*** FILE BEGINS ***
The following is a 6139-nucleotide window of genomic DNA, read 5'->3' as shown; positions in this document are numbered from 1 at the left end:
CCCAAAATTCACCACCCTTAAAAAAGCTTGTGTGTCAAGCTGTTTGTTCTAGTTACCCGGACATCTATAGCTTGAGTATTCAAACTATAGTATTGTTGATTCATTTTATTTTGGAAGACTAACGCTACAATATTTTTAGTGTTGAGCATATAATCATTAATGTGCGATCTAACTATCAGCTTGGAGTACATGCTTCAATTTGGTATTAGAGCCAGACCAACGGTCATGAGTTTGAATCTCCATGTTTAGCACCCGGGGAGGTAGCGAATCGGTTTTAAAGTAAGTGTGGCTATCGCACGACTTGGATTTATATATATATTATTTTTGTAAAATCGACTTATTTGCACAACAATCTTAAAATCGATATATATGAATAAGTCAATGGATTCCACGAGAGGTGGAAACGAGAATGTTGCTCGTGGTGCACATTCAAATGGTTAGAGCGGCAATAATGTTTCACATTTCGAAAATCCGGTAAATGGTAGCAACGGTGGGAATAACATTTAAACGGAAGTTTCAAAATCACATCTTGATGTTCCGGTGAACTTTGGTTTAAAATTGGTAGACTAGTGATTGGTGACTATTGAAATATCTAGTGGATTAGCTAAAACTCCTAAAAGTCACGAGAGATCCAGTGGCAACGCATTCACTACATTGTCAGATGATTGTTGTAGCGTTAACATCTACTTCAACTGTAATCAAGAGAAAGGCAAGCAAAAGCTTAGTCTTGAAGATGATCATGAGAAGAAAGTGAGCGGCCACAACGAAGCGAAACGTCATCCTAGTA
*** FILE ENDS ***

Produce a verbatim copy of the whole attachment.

The following is a 6139-nucleotide window of genomic DNA, read 5'->3' as shown; positions in this document are numbered from 1 at the left end:
CCCAAAATTCACCACCCTTAAAAAAGCTTGTGTGTCAAGCTGTTTGTTCTAGTTACCCGGACATCTATAGCTTGAGTATTCAAACTATAGTATTGTTGATTCATTTTATTTTGGAAGACTAACGCTACAATATTTTTAGTGTTGAGCATATAATCATTAATGTGCGATCTAACTATCAGCTTGGAGTACATGCTTCAATTTGGTATTAGAGCCAGACCAACGGTCATGAGTTTGAATCTCCATGTTTAGCACCCGGGGAGGTAGCGAATCGGTTTTAAAGTAAGTGTGGCTATCGCACGACTTGGATTTATATATATATTATTTTTGTAAAATCGACTTATTTGCACAACAATCTTAAAATCGATATATATGAATAAGTCAATGGATTCCACGAGAGGTGGAAACGAGAATGTTGCTCGTGGTGCACATTCAAATGGTTAGAGCGGCAATAATGTTTCACATTTCGAAAATCCGGTAAATGGTAGCAACGGTGGGAATAACATTTAAACGGAAGTTTCAAAATCACATCTTGATGTTCCGGTGAACTTTGGTTTAAAATTGGTAGACTAGTGATTGGTGACTATTGAAATATCTAGTGGATTAGCTAAAACTCCTAAAAGTCACGAGAGATCCAGTGGCAACGCATTCACTACATTGTCAGATGATTGTTGTAGCGTTAACATCTACTTCAACTGTAATCAAGAGAAAGGCAAGCAAAAGCTTAGTCTTGAAGATGATCATGAGAAGAAAGTGAGCGGCCACAACGAAGCGAAACGTCATCCTAGTA